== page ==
The material has practical applications in renewable energy storage, electric cars and defence and space technologies.
“Dielectric materials are used to make fundamental electrical components called capacitors, which store energy,” said Associate Professor Yun Liu of the ANU Research School of Chemistry, co-author of the paper detailing the new material.
The new metal oxide dielectric material outperforms current capacitors in many aspects, storing large amounts of energy and working reliably from -190 C to 180 C, and is cheaper to manufacture than current components.
“Our material performs significantly better than existing high dielectric constant materials so it has huge potential. With further development, the material could be used in “supercapacitors” which store enormous amounts of energy, removing current energy storage limitations and throwing the door wide open for innovation in the areas of renewable energy, electric cars, even space and defence technologies,” said Associate Professor Liu.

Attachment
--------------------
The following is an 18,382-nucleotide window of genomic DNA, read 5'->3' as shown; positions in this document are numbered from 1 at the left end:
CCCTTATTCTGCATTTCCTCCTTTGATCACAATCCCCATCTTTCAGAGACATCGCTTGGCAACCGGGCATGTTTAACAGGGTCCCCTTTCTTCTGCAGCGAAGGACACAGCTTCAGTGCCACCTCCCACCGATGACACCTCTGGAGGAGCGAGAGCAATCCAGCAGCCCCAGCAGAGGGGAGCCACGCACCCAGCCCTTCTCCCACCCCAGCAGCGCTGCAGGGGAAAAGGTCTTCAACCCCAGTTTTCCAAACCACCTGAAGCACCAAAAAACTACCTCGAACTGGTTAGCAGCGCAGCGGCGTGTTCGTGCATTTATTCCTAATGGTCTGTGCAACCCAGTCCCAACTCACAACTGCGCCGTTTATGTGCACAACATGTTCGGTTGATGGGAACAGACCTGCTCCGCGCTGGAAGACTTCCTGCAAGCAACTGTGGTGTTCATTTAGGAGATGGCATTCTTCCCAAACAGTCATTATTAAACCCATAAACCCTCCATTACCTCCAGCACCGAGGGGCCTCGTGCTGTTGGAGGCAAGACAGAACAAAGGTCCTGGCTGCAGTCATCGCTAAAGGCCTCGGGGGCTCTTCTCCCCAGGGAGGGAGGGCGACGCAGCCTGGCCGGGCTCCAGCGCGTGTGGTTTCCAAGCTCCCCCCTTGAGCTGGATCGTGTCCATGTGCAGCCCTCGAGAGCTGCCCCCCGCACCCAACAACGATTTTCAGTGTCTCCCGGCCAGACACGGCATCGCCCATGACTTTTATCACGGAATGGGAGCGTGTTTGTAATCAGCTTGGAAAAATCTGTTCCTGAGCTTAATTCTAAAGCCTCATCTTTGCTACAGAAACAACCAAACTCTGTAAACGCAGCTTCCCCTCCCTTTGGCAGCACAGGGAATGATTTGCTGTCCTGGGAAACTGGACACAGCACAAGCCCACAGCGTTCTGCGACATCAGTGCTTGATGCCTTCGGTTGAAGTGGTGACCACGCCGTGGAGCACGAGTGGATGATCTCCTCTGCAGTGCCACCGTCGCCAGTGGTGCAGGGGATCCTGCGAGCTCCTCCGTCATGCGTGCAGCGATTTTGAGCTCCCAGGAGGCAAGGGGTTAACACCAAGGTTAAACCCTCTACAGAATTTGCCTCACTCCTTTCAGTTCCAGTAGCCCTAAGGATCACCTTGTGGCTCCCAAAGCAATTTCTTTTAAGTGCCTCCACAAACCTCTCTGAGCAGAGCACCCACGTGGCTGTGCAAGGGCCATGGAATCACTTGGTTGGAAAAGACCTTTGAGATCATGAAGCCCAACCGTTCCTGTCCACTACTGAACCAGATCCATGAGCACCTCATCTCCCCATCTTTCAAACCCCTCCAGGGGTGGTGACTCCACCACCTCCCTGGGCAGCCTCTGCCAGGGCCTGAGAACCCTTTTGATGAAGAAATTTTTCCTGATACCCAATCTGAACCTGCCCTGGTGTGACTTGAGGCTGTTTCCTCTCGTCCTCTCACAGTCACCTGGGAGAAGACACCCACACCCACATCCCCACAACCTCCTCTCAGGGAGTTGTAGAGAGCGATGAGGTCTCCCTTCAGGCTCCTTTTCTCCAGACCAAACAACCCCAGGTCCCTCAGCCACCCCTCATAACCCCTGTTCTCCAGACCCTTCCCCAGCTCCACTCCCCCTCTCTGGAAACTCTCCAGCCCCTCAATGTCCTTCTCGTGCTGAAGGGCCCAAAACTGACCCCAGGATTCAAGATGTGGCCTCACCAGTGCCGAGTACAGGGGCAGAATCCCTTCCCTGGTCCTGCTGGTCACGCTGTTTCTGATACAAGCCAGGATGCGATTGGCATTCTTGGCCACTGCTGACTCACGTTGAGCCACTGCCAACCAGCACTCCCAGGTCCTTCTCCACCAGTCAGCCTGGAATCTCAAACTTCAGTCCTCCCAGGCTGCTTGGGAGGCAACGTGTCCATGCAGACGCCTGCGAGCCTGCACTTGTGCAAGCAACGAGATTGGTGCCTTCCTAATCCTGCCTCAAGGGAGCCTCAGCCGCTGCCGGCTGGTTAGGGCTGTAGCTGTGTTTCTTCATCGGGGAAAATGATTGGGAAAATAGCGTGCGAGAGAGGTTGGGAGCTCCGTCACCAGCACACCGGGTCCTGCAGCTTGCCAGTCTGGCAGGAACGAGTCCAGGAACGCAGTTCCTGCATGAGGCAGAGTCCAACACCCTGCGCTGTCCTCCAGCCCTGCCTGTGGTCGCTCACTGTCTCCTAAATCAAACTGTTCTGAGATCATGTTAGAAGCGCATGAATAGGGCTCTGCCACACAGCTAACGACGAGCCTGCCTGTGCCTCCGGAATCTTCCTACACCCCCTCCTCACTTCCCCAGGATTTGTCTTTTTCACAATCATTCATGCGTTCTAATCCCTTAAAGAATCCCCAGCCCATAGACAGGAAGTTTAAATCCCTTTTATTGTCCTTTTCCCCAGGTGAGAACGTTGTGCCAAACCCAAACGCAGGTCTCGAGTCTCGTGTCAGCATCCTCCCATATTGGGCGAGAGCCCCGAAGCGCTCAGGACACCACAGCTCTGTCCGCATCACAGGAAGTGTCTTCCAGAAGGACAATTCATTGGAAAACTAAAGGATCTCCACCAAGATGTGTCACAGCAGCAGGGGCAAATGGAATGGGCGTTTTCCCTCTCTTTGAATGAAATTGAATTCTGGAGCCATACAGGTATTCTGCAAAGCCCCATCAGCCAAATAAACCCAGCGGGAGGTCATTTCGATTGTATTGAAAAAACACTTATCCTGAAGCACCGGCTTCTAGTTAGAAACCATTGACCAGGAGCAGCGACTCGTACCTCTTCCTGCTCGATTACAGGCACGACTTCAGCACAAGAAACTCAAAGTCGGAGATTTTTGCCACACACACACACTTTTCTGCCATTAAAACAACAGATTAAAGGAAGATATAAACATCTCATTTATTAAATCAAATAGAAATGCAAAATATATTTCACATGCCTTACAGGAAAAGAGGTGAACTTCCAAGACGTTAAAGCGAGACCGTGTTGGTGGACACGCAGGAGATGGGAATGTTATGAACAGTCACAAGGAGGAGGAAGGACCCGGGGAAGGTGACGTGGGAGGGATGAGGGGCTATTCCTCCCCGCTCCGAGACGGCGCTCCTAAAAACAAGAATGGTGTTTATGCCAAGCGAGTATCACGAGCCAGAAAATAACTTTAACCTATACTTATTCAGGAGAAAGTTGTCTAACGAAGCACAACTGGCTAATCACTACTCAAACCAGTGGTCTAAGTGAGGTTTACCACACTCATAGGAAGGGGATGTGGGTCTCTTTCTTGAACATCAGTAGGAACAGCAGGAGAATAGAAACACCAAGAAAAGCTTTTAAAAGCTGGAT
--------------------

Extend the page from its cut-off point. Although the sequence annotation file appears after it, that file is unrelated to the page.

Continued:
The material could be particularly transformative for wind and solar power, which can cause problems when fed into the power grid at low demand times.
“Power going into the grid has to balance with the demand for power at any given time,” said co-author Professor Ray Withers. “This means that it is very important to be able to store energy until such time as it is really needed.”
Researchers have been trying to design new dielectric materials to make more efficient energy storage devices for years.
The design process has proven difficult because the materials need to meet three requirements: a very high dielectric constant, meaning they can store a lot of energy; a very low dielectric loss, meaning energy doesn’t leak out and get wasted; and the capacity to work across a broad range of temperatures. …
Exciting times. I see it as a race against time. If we can innvoate fast enough, we might survive the Holocene extinction.